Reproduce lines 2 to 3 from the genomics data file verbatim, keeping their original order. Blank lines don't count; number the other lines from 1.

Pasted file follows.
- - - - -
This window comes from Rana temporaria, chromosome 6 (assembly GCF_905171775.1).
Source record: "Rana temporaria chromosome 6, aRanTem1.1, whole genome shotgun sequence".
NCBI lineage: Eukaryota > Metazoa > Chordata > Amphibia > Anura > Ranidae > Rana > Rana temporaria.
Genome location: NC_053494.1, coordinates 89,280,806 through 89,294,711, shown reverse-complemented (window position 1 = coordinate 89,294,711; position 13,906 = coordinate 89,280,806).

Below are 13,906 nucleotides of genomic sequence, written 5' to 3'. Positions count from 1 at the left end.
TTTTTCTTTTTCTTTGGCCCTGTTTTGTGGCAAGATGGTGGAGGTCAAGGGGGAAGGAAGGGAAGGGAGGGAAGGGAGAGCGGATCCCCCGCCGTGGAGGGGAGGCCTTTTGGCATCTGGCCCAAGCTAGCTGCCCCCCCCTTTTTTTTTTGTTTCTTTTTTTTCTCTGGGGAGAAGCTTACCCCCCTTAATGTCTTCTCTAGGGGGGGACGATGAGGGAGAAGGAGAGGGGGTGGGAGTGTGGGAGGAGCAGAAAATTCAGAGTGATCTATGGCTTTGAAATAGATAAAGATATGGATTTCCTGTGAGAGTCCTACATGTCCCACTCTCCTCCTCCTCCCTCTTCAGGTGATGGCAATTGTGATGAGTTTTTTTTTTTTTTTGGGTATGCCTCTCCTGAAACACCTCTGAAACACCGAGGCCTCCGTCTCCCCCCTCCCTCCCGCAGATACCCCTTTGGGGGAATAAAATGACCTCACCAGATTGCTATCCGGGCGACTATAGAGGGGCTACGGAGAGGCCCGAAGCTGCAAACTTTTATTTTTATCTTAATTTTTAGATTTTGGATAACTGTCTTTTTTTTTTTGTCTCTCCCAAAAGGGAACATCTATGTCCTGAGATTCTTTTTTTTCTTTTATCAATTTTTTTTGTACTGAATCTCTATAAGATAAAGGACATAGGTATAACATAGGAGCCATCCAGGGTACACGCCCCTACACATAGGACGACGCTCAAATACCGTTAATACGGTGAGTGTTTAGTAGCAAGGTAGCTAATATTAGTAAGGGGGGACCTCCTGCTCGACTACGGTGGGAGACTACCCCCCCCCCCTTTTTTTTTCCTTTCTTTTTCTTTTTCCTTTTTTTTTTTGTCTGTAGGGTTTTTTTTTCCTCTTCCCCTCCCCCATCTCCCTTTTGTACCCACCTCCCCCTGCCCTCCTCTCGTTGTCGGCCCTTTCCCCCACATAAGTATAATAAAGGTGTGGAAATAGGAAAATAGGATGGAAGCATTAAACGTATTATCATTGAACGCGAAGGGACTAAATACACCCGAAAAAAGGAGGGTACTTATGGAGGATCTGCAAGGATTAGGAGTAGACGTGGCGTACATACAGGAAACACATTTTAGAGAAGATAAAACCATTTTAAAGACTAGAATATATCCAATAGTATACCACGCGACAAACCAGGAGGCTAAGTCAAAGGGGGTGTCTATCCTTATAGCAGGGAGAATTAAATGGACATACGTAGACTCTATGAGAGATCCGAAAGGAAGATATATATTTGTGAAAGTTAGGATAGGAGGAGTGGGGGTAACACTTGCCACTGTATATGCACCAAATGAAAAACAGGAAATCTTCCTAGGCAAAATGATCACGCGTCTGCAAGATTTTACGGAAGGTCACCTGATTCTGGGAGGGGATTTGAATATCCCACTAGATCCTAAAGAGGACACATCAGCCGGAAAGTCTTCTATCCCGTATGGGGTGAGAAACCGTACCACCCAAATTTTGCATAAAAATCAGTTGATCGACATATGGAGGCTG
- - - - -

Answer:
Source record: "Rana temporaria chromosome 6, aRanTem1.1, whole genome shotgun sequence".
NCBI lineage: Eukaryota > Metazoa > Chordata > Amphibia > Anura > Ranidae > Rana > Rana temporaria.